What is it that makes abandoned places so intriguing? The rust, the peeling paint, the discarded remnants of elapsed lives—they are fascinating hints of forgotten storylines. If your eyes linger when you pass a boarded up door, you are not alone. Many web communities are dedicated to documenting the deserted corners of America through photography.
Trailer Moonrise ©Troy Paiva/lostamerica.com
Photographer Troy Paiva has explored the Southwest’s abandoned highlights at night for nearly 20 years. The eerie fluorescent glow in his photos is not a result of Photoshop, but of exposure and lighting techniques he shares on his site, Lost America. He shoots all the photos at night or in low-light conditions.—Kelsey Rexroat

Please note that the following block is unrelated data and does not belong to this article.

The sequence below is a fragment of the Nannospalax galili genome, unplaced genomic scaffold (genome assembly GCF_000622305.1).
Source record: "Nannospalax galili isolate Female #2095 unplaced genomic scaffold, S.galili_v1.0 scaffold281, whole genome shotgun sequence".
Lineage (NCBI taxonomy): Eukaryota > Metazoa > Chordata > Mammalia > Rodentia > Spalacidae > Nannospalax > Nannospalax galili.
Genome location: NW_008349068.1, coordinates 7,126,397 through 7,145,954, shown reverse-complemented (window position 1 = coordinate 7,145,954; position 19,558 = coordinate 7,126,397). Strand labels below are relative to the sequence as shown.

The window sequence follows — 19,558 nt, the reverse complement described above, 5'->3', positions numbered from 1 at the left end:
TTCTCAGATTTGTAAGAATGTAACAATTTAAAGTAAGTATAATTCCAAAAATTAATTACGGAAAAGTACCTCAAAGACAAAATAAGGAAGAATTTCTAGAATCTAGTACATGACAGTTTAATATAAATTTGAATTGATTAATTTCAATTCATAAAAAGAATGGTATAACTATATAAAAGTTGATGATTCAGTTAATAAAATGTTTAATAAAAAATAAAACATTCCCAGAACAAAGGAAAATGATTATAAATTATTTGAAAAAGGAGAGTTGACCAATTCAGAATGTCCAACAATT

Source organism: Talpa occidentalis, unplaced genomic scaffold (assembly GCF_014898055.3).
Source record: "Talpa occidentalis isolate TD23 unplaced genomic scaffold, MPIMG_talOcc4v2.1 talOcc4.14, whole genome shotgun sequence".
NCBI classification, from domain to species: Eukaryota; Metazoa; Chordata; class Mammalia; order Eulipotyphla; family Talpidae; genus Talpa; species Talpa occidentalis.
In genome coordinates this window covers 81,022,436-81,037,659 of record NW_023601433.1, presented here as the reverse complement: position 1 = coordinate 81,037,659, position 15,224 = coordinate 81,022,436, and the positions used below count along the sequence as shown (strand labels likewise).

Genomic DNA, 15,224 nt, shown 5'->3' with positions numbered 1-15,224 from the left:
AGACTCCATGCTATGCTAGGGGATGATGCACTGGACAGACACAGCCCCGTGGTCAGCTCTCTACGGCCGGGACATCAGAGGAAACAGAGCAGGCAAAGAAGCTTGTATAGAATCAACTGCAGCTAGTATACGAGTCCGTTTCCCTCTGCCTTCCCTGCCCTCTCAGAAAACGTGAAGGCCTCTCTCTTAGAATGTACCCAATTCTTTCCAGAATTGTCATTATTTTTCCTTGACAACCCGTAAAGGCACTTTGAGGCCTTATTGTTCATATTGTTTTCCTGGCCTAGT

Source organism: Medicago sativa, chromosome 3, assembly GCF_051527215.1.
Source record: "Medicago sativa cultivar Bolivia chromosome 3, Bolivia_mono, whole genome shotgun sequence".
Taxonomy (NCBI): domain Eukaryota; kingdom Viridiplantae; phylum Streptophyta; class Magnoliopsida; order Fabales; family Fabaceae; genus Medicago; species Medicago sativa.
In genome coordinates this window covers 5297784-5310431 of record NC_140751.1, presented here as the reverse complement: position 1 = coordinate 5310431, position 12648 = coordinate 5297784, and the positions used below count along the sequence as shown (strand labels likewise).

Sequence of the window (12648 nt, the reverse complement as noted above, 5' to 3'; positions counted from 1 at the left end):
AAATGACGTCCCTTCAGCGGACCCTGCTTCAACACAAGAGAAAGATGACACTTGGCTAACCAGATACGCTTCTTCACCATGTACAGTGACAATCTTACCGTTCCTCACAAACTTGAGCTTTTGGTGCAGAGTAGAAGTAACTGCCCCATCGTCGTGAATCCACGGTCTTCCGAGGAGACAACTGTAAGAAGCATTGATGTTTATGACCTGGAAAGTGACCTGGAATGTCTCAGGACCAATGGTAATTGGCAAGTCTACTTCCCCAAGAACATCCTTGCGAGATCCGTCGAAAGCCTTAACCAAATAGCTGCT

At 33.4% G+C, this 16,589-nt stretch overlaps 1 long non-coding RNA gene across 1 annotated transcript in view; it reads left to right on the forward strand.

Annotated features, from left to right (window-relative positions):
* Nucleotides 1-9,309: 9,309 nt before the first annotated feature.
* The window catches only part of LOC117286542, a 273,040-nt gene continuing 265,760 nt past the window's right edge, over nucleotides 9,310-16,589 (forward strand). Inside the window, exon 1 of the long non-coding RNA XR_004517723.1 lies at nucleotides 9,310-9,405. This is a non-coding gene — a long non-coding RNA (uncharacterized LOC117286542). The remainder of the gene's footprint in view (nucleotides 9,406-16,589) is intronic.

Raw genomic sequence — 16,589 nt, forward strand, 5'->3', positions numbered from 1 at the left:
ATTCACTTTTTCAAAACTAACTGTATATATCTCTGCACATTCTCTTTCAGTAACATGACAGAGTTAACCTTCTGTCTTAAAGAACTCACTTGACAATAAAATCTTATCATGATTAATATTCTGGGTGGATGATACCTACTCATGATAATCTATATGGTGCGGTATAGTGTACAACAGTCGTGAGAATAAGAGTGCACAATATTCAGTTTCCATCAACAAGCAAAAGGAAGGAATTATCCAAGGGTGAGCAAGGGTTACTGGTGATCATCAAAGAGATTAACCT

Find more photos of abandoned America at these websites:
1) The (WU)ltimate 33-Part Guide to Abandoned Places
This site features lists, pictures, and descriptions of top abandoned places, such as “7 Abandoned Wonders of America,” “24 Abandoned Cities and Ghost Towns,” and “Abandoned Places Used in Famous Films.” They even narrow their guides down to the specific type of deserted place, from theme parks to asylums, and offer a guide to exploring abandoned buildings legally.
2) Abandoned America
Calling itself “the home for all things abandoned,” this site features haunting galleries of deserted hospitals, prisons, schools, and more.
3) Flickr Groups
The following photo communities focus on abandoned places throughout America:
• Abandoned America
• Abandon: Color
• Lost America
• Abandoned but not Forgotten